Legal Viewpoint: Protective zoning brings sea change

The Marine and Coastal Access Act 2009 provides for the creation of a type of marine protected area called a marine conservation zone (MCZ).

These are designed to protect nationally rare or threatened habitats or species. Developments proposed in or near MCZs must follow a particular planning process. In England, 27 MCZs were designated in 2013 and a further 37 are due to be considered for designation next year. So it will become more important than ever for planners to understand the legal and regulatory issues surrounding them.

The Marine Management Organisation (MMO) issues marine licences under the act for activities including the construction, alteration or improvement of any works in or over the sea, or on or under the seabed. A marine licence is required for relevant activities taking place up to the mean spring high-tide water mark. Terrestrial planning permission is required down to the mean spring low-tide water mark. As a result, some coastal development projects require consents under both regimes.

In respect of MCZs, the act places specific duties on authorities – including local planning authorities and the MMO – when granting authorisations, licences, consents or permissions. To comply with its obligations, the MMO has introduced a process for licensable activities located "in or near" proposed or designated MCZs. A similar process should be adopted by authorities when determining relevant planning applications.

If screening suggests that a proposed activity could affect, other than insignificantly, either the protected features of an MCZ or any ecological or geomorphological process on which conservation of a feature wholly or partly depends, a stage 1 assessment is required. A stage 2 assessment is needed unless, following stage 1, the MMO is satisfied that there is no significant risk of hindering conservation goals for protected features.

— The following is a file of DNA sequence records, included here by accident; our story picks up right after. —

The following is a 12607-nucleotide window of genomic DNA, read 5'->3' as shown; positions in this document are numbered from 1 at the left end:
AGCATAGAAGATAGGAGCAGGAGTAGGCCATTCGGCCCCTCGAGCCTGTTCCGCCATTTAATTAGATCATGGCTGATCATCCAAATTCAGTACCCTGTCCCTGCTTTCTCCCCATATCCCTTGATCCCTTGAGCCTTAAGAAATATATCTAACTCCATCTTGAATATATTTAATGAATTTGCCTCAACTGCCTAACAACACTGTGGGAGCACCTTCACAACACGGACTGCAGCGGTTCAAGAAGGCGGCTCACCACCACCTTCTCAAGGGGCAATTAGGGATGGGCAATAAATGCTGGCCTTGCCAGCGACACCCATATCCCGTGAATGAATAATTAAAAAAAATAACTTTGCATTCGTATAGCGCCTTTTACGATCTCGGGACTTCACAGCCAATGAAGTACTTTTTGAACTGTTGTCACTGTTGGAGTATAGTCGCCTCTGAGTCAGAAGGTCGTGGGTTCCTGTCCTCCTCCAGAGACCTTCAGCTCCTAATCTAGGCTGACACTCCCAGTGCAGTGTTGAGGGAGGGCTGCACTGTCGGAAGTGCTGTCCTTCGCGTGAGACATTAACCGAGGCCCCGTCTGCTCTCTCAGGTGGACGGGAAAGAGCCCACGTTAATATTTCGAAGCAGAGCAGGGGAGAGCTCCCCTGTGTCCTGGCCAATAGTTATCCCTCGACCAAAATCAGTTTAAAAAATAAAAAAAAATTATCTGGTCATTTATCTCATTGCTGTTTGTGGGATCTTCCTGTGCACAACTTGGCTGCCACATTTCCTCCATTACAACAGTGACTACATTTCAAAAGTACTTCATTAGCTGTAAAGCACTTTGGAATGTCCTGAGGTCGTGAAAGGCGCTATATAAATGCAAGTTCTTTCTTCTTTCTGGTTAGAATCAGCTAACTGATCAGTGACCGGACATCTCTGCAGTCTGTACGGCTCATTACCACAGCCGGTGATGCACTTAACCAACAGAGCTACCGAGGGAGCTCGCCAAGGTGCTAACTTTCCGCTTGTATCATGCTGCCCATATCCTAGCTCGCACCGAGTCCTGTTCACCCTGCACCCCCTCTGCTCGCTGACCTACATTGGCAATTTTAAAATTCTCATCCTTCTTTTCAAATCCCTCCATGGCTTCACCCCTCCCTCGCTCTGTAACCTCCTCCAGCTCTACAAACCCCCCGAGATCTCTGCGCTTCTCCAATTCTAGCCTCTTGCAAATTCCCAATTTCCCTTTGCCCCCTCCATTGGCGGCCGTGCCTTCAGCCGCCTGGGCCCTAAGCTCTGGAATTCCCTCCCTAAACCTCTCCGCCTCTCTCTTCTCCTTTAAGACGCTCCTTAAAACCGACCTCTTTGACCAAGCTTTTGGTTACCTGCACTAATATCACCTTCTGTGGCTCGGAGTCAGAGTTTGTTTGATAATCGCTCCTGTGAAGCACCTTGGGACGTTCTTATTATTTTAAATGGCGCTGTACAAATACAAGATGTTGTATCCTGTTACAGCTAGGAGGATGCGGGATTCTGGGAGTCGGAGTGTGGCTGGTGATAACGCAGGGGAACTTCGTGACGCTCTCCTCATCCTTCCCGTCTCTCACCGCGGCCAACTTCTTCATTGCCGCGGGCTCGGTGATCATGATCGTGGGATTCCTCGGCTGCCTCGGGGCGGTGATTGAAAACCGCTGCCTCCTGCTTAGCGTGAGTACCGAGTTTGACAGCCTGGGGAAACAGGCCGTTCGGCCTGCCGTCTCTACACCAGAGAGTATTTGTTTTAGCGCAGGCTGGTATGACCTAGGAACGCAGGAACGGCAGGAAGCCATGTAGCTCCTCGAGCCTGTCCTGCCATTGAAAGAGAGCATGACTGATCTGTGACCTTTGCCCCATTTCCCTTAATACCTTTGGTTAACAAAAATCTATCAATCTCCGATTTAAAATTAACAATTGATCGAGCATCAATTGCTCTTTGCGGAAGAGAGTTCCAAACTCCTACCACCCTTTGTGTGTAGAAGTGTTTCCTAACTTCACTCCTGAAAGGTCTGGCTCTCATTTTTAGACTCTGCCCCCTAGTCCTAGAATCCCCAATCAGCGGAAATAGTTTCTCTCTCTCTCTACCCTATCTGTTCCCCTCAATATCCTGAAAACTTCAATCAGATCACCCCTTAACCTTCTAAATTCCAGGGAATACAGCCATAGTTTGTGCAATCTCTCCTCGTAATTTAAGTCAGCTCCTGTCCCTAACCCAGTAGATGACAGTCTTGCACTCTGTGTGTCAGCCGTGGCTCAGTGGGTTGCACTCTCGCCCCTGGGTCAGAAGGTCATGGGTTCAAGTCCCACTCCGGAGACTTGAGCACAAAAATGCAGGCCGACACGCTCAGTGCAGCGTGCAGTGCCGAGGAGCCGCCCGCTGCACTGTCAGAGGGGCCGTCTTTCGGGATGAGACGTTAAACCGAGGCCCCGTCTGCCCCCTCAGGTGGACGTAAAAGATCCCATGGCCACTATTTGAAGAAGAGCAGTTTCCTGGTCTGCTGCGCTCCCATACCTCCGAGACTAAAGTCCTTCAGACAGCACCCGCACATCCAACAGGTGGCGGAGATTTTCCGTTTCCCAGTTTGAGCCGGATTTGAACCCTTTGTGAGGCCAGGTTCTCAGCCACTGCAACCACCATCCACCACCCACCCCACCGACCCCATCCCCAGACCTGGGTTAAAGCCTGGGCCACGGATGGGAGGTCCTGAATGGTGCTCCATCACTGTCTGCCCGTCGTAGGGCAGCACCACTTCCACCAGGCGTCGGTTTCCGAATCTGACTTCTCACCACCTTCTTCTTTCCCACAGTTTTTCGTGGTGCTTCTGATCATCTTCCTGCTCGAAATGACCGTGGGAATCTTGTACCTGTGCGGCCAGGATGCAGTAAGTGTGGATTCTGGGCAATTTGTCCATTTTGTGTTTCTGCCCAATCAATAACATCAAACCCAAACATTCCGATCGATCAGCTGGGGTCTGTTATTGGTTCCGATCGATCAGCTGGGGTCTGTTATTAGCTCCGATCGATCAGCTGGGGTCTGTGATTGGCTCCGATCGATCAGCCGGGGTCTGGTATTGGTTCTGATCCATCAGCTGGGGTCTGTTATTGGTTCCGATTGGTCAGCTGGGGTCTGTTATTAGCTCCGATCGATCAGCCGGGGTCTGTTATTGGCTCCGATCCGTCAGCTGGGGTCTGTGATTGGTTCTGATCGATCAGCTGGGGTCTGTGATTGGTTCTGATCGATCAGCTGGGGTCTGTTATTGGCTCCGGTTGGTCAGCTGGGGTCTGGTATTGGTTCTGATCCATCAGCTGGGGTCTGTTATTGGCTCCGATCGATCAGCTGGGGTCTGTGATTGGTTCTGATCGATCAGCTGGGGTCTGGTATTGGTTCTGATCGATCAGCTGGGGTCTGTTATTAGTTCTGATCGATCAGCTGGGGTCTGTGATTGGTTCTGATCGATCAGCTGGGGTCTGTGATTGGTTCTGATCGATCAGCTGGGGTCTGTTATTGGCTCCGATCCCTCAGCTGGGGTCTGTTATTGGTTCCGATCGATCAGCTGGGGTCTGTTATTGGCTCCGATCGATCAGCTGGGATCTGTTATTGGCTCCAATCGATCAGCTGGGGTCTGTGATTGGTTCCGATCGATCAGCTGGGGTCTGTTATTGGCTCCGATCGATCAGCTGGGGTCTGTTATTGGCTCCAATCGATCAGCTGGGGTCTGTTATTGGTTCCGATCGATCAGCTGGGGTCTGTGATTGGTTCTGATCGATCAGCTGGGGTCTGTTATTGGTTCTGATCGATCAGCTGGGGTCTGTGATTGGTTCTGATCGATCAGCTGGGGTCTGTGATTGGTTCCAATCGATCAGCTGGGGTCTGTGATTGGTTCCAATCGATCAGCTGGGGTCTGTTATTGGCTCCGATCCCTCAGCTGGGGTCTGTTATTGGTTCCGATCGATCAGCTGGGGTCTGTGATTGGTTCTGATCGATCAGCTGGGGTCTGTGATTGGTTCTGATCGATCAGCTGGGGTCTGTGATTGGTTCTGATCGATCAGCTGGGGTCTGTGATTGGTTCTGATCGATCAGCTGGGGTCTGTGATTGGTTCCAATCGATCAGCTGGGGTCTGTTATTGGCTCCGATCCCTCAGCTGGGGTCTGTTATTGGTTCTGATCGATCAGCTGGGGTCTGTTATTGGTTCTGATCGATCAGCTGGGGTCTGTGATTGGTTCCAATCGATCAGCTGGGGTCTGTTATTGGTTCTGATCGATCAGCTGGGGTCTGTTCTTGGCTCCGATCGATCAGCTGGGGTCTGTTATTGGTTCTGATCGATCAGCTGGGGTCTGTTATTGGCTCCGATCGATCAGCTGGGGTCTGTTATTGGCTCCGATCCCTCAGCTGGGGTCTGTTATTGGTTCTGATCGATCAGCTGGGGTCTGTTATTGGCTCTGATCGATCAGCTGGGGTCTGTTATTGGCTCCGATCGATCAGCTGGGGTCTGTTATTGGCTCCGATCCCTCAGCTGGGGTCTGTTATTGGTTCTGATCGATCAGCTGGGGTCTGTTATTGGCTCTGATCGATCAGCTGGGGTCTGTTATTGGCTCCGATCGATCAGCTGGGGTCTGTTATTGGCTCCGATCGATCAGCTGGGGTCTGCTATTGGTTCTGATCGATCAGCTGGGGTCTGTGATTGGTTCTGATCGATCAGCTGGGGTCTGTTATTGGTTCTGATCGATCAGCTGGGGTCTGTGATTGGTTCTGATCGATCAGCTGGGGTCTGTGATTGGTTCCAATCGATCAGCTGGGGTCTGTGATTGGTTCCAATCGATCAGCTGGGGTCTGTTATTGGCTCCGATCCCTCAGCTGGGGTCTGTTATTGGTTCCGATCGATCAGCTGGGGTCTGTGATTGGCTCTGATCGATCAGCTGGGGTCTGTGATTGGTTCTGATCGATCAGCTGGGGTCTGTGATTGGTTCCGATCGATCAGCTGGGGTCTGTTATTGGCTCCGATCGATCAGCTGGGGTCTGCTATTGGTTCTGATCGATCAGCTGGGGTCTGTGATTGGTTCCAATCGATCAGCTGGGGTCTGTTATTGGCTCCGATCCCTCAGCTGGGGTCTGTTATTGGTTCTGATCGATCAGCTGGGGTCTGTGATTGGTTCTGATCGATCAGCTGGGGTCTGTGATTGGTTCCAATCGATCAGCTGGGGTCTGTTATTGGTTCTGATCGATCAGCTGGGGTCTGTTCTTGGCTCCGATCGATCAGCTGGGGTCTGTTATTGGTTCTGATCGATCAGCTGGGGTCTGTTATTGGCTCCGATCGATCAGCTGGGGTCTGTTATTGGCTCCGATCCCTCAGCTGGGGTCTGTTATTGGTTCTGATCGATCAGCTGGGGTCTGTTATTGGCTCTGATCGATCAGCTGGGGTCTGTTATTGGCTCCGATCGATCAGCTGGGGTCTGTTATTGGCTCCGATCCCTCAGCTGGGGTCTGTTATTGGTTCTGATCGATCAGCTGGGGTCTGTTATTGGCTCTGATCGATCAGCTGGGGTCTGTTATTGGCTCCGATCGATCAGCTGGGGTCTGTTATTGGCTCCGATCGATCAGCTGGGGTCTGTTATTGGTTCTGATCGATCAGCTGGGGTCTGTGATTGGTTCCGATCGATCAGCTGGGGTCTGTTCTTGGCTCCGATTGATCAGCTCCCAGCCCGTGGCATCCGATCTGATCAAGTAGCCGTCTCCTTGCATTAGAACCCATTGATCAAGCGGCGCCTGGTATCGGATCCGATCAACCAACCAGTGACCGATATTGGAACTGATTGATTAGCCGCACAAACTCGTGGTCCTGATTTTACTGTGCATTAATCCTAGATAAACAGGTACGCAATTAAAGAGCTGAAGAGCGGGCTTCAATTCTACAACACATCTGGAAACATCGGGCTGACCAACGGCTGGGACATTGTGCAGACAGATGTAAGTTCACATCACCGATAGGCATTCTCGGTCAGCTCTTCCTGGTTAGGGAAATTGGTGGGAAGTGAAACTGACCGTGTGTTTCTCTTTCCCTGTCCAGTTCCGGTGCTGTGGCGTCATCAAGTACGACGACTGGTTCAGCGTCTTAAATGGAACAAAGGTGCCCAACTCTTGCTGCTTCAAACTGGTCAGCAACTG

Under stage 2, if it is considered that there are no other means of proceeding with the activity that would substantially lower the risk of harm to conservation objectives, public benefit is weighed against detriment to the environment. The possibility of environmental offsetting is also considered if the public benefit test is satisfied.

Particular care needs to be taken where councils have not adopted the government’s Coastal Concordat or where a marine licence is not needed, as some authorities may be unfamiliar with their obligations. If applicants wish to avoid delays and reduce the risk of judicial review proceedings, they should consider each protected feature of any nearby MCZ as well as its conservation objectives. Relevant information can then be included in any planning and marine licence applications to ensure that the local authority complies with its duties under the act.

Michelmores head of planning David Richardson also contributed to this article

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